Question- Dr. Kiskila, do flu shots really work? If so, why?
Answer- According to the Centers for Disease Control (CDC), the influenza vaccine is effective in about 70%-90% of healthy individuals less than age 65. It’s about 30%-40% effective in elderly persons, and 50%-60% effective in preventing hospitalizations and 80% effective in preventing death. The flu vaccine contains the virus strains that are predicted to cause the flu. Once your body develops immunity to the flu strain, it’s more likely to have a resistance to it. This year’s flu shot will contain the H1N1 like virus.
Question- Who should get a flu shot? Who should not?
Answer- The advisory committee on immunization practices recommend that all persons age 6 months and older without any contraindications get a flu shot and recommend focusing on persons with high risk of influenza complications.
According to the CDC, persons who have experienced severe allergic reactions to the vaccine or any of its components, or to a previous dose of any influenza vaccine should not get a flu shot as well as pregnant women, immunosuppressed persons, persons with a history of egg allergy, children aged 2 through 4 years who have asthma or who have had a wheezing episode noted in the medical record within the past 12 months, or persons who have taken influenza antiviral medications within the previous 48 hours.
Question- I’ve heard that a flu shot only works if you catch that exact strain of the flu? How likely is it that I will catch that exact virus?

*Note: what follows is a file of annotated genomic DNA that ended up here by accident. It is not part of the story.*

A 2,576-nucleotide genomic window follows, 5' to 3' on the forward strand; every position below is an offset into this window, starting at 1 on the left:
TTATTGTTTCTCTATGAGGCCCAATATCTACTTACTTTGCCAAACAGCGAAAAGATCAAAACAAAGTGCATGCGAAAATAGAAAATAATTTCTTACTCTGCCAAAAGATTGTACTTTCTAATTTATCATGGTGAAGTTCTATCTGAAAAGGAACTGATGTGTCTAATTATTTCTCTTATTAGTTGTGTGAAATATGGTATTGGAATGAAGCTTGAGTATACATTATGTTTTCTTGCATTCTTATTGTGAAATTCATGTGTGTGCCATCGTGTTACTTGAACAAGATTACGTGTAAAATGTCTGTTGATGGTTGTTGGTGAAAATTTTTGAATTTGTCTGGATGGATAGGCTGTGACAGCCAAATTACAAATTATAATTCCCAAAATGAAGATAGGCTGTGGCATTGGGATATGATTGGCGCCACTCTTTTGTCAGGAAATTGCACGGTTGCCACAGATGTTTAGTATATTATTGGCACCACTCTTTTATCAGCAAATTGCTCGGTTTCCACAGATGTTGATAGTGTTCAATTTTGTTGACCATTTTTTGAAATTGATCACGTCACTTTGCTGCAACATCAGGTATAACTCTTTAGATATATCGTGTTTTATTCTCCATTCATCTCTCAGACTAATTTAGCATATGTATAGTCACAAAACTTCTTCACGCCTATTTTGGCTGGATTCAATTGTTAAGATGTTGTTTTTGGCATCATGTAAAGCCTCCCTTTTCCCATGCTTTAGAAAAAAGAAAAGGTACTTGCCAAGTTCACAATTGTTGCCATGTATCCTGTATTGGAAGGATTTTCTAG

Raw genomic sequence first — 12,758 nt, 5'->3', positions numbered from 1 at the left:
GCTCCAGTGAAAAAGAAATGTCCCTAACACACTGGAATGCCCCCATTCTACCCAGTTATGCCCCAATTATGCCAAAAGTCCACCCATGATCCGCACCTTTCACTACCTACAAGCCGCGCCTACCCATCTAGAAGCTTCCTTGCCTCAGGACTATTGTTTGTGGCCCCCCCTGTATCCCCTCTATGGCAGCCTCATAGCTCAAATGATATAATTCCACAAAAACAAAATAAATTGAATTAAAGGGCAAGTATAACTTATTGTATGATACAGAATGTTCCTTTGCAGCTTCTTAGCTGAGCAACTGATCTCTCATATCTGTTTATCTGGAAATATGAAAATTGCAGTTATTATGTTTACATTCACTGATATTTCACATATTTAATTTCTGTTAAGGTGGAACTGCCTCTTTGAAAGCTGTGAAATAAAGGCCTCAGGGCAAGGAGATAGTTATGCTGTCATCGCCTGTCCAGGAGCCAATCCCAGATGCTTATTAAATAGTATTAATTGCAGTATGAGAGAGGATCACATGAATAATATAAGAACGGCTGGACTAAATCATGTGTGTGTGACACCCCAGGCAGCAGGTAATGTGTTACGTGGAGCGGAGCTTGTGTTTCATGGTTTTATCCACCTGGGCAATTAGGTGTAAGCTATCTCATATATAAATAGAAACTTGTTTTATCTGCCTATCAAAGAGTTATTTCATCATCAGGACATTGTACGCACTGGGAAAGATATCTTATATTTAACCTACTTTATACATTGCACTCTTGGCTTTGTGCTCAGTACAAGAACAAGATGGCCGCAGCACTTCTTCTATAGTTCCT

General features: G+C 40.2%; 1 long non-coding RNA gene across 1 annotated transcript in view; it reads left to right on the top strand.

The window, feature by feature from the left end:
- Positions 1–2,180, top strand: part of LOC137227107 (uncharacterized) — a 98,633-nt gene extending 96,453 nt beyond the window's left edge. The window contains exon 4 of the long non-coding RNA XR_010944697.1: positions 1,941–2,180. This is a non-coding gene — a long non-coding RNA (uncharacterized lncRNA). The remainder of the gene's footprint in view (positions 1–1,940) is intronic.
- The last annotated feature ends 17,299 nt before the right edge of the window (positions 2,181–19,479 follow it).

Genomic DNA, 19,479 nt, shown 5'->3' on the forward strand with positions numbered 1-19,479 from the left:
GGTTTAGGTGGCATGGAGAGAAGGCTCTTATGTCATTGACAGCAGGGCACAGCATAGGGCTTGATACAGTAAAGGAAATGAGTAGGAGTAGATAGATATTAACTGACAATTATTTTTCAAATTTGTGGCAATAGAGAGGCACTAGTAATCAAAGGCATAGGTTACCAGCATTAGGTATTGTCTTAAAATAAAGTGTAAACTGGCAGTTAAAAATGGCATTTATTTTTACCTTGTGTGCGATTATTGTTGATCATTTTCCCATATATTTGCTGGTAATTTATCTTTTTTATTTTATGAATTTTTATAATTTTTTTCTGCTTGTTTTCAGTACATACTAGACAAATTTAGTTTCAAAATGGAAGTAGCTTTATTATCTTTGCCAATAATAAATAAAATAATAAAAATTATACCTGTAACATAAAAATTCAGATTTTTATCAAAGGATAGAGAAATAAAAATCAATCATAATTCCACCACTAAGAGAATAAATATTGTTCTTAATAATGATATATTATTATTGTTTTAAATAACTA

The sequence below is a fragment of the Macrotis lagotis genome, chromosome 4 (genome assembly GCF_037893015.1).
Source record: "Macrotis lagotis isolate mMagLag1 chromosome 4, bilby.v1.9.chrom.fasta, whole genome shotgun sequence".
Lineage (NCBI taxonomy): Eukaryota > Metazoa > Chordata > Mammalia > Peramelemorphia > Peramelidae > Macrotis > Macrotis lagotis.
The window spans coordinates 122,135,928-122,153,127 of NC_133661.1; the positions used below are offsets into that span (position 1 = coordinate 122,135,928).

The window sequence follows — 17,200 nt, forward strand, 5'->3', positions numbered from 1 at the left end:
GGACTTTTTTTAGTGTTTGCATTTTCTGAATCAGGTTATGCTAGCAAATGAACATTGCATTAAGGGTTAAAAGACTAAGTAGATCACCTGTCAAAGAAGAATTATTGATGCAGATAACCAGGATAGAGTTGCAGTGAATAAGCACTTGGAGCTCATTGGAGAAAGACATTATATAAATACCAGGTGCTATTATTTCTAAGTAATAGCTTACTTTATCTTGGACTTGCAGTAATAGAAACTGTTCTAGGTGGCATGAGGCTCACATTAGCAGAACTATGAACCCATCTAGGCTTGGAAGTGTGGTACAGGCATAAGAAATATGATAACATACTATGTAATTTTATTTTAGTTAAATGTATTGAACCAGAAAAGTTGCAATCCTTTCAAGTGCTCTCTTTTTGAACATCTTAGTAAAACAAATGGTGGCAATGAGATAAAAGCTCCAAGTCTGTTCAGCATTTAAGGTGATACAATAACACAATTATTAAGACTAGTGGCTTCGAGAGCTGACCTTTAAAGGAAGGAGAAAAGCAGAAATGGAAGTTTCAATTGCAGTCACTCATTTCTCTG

Answer- The flu shot contains three or four strains of the flu virus, so there is a good chance that it will cover one of the strains you may catch.
Question- When is flu season and when should I get a flu shot?
Answer- Flu season peaks in late December to early March. Vaccines should start as soon as they become available in mid-October and should continue throughout the flu season.
Question- Dr. Kiskila, will this be a bad flu season?
Answer- Unfortunately, it is not possible to predict what this flu season will be like because the timing, severity, and length of the season varies from year to year.
Prevention and Control of Seasonal Influenza with Vaccines: Recommendations of the Advisory Committee on Immunization Practices (ACIP) — United States, 2014–15 Influenza Season. August 15, 2014 / 63(32);691-697The information provided is for general interest only and should not be misconstrued as a diagnosis, prognosis or treatment recommendation. This information does not in any way constitute the practice of medicine, or any other health care profession. Readers are directed to consult their health care provider regarding their specific health situation. Marque Medical is not liable for any action taken by a reader based upon this information.